BALTIMORE, Md. — Working from home and self-isolation has shaken up our daily routines since the outbreak of the coronavirus.
The pandemic has upended some people's routines so much that it might be time to create a new one, particularly for people with bipolar disorder.
Johns Hopkins University associate professor of psychiatry and behavioral sciences Dr. Dean MacKinnon said "if they're home all day, make sure you schedule some time for exercise, and self-maintenance, meditation, cleaning and things that need to be done, just to keep yourself on track because that can help regulate your mood too."
For people managing bipolar disorder, MacKinnon highlights the importance of getting enough sleep.
“Loss of sleep can trigger episodes, and if you're cut off from the normal daily routine, and your sleep cycle drifts, you might end up with insomnia and setting off instability,” MacKinnon said.
You can start a new routine by setting expectations to wake up with a plan.
“Don't go to bed until you have a plan for the next day, you know what you're going to be doing at 9:00, and 10:00, or whatever. it doesn't have to be ridged, but just some basic goal” MacKinnon said.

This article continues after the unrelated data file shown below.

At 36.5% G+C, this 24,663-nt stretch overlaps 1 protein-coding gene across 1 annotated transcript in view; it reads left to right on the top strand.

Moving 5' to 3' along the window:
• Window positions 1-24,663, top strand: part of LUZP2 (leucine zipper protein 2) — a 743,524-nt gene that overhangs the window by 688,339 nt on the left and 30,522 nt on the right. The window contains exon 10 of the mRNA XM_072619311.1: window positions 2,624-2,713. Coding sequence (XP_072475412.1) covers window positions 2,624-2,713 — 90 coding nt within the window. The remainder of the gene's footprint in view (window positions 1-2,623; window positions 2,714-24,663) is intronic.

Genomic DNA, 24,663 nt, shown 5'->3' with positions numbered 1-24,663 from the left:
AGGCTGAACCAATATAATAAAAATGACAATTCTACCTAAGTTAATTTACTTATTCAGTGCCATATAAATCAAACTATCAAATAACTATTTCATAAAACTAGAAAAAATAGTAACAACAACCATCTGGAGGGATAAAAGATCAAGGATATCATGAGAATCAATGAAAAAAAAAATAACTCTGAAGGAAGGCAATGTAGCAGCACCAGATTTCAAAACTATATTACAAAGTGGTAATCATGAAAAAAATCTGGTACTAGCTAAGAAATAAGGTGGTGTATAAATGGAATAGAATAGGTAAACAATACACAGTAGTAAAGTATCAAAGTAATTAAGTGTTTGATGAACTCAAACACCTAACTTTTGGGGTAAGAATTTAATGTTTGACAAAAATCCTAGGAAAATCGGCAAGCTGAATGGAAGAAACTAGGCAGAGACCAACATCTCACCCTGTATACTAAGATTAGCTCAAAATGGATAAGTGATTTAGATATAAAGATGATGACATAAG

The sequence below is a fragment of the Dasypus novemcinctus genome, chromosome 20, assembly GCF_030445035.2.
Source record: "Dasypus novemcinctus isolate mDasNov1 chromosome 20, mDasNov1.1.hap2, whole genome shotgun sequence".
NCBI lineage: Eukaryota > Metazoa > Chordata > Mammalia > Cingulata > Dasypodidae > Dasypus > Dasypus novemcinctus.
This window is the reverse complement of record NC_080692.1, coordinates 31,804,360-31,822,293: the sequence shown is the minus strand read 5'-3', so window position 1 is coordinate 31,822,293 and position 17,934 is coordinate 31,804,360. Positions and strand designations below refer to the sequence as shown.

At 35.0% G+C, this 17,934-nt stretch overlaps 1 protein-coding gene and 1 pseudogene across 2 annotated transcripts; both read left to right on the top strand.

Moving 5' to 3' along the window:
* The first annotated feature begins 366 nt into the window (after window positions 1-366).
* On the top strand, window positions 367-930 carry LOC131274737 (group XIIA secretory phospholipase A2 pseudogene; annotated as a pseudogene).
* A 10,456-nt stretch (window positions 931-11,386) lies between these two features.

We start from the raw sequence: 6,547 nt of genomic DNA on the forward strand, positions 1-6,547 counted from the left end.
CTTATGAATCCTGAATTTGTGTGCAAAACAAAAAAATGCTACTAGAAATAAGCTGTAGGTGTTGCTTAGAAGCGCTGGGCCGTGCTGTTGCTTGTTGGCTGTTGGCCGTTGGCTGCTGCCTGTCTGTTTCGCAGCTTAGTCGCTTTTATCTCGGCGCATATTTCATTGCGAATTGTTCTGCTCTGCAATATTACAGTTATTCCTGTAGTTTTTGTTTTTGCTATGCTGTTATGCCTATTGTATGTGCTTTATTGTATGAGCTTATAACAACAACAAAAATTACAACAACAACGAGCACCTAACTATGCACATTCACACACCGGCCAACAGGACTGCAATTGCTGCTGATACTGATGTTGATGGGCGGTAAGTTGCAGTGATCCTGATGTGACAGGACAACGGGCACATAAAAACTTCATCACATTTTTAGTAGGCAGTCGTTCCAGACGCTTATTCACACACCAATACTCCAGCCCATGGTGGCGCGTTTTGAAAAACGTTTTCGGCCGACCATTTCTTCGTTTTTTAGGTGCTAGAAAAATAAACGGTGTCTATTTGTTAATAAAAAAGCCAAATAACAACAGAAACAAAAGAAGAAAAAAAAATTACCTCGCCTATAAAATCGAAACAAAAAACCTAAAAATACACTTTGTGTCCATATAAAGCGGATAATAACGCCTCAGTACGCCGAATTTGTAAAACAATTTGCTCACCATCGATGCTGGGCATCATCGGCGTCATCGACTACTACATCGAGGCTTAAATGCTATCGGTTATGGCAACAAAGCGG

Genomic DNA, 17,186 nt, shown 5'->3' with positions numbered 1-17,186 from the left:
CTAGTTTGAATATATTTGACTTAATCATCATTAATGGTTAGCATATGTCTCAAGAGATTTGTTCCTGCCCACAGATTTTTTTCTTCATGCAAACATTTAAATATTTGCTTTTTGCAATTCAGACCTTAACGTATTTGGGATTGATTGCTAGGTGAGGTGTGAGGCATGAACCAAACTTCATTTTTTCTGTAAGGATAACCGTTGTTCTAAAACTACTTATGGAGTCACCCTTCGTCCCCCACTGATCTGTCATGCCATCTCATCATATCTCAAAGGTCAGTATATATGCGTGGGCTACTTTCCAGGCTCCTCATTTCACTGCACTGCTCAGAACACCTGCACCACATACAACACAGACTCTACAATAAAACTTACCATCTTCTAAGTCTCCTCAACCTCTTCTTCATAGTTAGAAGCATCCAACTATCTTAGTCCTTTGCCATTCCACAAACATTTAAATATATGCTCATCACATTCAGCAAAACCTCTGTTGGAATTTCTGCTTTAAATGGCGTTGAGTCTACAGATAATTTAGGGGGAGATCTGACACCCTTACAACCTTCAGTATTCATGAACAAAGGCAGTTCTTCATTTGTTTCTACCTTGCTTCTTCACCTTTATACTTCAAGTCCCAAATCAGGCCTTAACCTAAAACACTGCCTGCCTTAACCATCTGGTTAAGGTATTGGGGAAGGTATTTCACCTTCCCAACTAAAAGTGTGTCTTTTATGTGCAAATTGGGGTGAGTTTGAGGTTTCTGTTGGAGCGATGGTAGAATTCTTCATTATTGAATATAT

One routine many want to keep is their routine checkup. it’s why the coronavirus outbreak has many patients taking to their laptops for a videochat with their doctor, instead of heading to the hospital.
“Fortunately most of my patients with bipolar disorder have some video access, but I still deal with a set of patients who don't, using a to more email too with those patients just to keep in touch” MacKinnon said.
While doctors and patients try to manage care from a physical distance, there are some things which just can't be done sitting in front of a computer screen.
“Sometimes patients will have side effects that really do require a physical exam, patients on some medications like lithium, which is a premier medication for bipolar disorder need to have their levels checked periodically, that entails going into a lab or a hospital” MacKinnon said.
For those who don't require a trip to the emergency room but still need someone to talk with, Dr. MacKinnon recommends keeping in touch with friends and family or calling the National Alliance on Mental Illness (NAMI) Warm Line for help, 800-422-0009.